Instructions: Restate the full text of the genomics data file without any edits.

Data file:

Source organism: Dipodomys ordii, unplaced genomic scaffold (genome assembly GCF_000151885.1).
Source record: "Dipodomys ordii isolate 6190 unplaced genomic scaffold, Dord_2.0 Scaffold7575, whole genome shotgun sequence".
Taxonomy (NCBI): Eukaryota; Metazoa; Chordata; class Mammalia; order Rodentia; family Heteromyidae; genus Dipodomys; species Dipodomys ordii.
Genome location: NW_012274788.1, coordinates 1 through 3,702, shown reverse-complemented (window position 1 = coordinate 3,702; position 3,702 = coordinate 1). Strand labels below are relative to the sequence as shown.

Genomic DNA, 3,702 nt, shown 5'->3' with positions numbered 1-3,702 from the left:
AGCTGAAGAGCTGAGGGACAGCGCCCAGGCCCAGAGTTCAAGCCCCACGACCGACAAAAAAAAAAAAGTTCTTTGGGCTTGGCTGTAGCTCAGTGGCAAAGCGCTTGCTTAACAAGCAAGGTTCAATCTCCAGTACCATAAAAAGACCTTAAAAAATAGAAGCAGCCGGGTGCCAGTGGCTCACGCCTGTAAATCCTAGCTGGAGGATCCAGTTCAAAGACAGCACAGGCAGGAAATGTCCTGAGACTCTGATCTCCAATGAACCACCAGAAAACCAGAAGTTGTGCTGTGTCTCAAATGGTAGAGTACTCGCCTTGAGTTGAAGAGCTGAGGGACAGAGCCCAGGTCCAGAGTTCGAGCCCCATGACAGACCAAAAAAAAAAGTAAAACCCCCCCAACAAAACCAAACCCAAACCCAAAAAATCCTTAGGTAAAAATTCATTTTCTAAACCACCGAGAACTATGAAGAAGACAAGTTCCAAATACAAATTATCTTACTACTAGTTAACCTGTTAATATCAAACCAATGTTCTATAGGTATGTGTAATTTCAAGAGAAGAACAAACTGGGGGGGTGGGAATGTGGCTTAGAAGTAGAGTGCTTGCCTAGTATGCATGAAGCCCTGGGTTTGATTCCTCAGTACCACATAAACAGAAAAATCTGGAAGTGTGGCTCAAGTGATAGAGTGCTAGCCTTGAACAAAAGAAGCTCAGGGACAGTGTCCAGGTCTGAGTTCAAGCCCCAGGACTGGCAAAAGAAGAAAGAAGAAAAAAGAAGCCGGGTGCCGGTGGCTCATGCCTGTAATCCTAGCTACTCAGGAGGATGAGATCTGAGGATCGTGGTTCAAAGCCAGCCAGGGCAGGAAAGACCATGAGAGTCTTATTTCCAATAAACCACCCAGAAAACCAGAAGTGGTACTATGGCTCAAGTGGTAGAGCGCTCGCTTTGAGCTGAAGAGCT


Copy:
Source organism: Dipodomys ordii, unplaced genomic scaffold (genome assembly GCF_000151885.1).
Source record: "Dipodomys ordii isolate 6190 unplaced genomic scaffold, Dord_2.0 Scaffold7575, whole genome shotgun sequence".
Taxonomy (NCBI): Eukaryota; Metazoa; Chordata; class Mammalia; order Rodentia; family Heteromyidae; genus Dipodomys; species Dipodomys ordii.
Genome location: NW_012274788.1, coordinates 1 through 3,702, shown reverse-complemented (window position 1 = coordinate 3,702; position 3,702 = coordinate 1). Strand labels below are relative to the sequence as shown.

Genomic DNA, 3,702 nt, shown 5'->3' with positions numbered 1-3,702 from the left:
AGCTGAAGAGCTGAGGGACAGCGCCCAGGCCCAGAGTTCAAGCCCCACGACCGACAAAAAAAAAAAAGTTCTTTGGGCTTGGCTGTAGCTCAGTGGCAAAGCGCTTGCTTAACAAGCAAGGTTCAATCTCCAGTACCATAAAAAGACCTTAAAAAATAGAAGCAGCCGGGTGCCAGTGGCTCACGCCTGTAAATCCTAGCTGGAGGATCCAGTTCAAAGACAGCACAGGCAGGAAATGTCCTGAGACTCTGATCTCCAATGAACCACCAGAAAACCAGAAGTTGTGCTGTGTCTCAAATGGTAGAGTACTCGCCTTGAGTTGAAGAGCTGAGGGACAGAGCCCAGGTCCAGAGTTCGAGCCCCATGACAGACCAAAAAAAAAAGTAAAACCCCCCCAACAAAACCAAACCCAAACCCAAAAAATCCTTAGGTAAAAATTCATTTTCTAAACCACCGAGAACTATGAAGAAGACAAGTTCCAAATACAAATTATCTTACTACTAGTTAACCTGTTAATATCAAACCAATGTTCTATAGGTATGTGTAATTTCAAGAGAAGAACAAACTGGGGGGGTGGGAATGTGGCTTAGAAGTAGAGTGCTTGCCTAGTATGCATGAAGCCCTGGGTTTGATTCCTCAGTACCACATAAACAGAAAAATCTGGAAGTGTGGCTCAAGTGATAGAGTGCTAGCCTTGAACAAAAGAAGCTCAGGGACAGTGTCCAGGTCTGAGTTCAAGCCCCAGGACTGGCAAAAGAAGAAAGAAGAAAAAAGAAGCCGGGTGCCGGTGGCTCATGCCTGTAATCCTAGCTACTCAGGAGGATGAGATCTGAGGATCGTGGTTCAAAGCCAGCCAGGGCAGGAAAGACCATGAGAGTCTTATTTCCAATAAACCACCCAGAAAACCAGAAGTGGTACTATGGCTCAAGTGGTAGAGCGCTCGCTTTGAGCTGAAGAGCT